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Air Force Tests Ibm's Brain-Inspired Chip as an Aerial Tank Spotter

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Artist's conception of a brain-inspired chip.

The U.S. Air Force is exploring whether brain-inspired computer chips could give automated systems the smarts to do things like automatically identify vehicles.


The U.S. Air Force Research Lab (AFRL) is exploring whether brain-inspired computer chips could give satellites, aircraft, and drones the ability to automatically identify vehicles.

IBM's neuromorphic TrueNorth chip has successfully detected military and civilian vehicles in radar-generated aerial imagery while using less energy than a regular high-performance computer. The chip processes data using a network of elements designed to mimic neurons and synapses that store and operate on data, making the chip more efficient than conventional systems, in which components that perform calculations are separate from memory.

AFRL conducted contests between TrueNorth and the Jetson TX-1, a high-powered NVIDIA computer. The systems used different implementations of neural network-based image-processing software to identify 10 types of military and civilian vehicles. Both systems achieved about 95% accuracy, but the TrueNorth chip used between 3% and 5% of the power required by the NVIDIA computer. The conventional computer ran its neural network on chips with general-purpose hardware, while the IBM chip's hardware is hard-coded to represent artificial neural networks using 1 million neurons customized to the task.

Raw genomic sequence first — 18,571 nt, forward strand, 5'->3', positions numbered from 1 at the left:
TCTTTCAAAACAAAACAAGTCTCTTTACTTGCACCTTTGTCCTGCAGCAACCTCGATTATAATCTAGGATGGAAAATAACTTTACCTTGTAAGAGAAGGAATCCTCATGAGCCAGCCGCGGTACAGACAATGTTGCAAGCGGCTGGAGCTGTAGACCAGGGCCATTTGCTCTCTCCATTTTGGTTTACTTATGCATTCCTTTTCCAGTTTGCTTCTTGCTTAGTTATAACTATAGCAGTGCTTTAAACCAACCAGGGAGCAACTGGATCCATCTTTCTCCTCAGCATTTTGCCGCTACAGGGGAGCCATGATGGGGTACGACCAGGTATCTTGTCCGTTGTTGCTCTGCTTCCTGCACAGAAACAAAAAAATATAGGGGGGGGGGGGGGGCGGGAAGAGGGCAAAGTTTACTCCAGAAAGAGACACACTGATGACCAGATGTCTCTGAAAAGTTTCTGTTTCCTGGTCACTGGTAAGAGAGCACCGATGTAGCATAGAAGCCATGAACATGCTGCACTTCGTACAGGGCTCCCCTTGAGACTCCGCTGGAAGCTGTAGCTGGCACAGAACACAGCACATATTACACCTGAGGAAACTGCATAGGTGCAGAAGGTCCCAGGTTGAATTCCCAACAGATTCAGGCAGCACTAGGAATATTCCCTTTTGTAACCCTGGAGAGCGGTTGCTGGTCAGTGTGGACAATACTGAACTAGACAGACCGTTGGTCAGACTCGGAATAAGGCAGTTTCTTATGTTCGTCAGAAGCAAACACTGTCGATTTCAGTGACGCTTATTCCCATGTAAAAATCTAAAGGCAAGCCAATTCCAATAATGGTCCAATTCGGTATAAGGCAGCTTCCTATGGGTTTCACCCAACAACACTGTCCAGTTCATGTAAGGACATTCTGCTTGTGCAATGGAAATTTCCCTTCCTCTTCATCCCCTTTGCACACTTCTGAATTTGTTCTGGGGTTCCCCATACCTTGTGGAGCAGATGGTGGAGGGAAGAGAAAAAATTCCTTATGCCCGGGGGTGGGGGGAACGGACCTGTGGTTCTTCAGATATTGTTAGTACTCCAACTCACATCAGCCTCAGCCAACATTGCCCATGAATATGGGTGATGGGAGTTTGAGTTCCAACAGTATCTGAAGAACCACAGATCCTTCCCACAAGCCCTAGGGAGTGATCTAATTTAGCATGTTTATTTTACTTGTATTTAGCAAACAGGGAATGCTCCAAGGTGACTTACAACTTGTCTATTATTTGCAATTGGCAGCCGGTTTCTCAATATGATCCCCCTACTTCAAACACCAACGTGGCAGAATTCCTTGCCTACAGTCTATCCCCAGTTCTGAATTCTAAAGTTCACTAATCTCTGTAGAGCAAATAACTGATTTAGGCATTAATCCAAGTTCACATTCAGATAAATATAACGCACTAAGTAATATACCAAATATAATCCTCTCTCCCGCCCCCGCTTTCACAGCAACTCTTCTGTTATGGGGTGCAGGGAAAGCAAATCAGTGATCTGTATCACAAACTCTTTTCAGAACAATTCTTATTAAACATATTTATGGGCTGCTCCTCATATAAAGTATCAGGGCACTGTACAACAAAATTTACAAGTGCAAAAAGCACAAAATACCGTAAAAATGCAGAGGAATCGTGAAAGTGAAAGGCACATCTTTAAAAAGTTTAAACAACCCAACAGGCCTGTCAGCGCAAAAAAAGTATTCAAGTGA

However, it is much easier to deploy neural networks on conventional computers due to a wider availability of software, and the IBM chip is much more expensive.

From Technology Review
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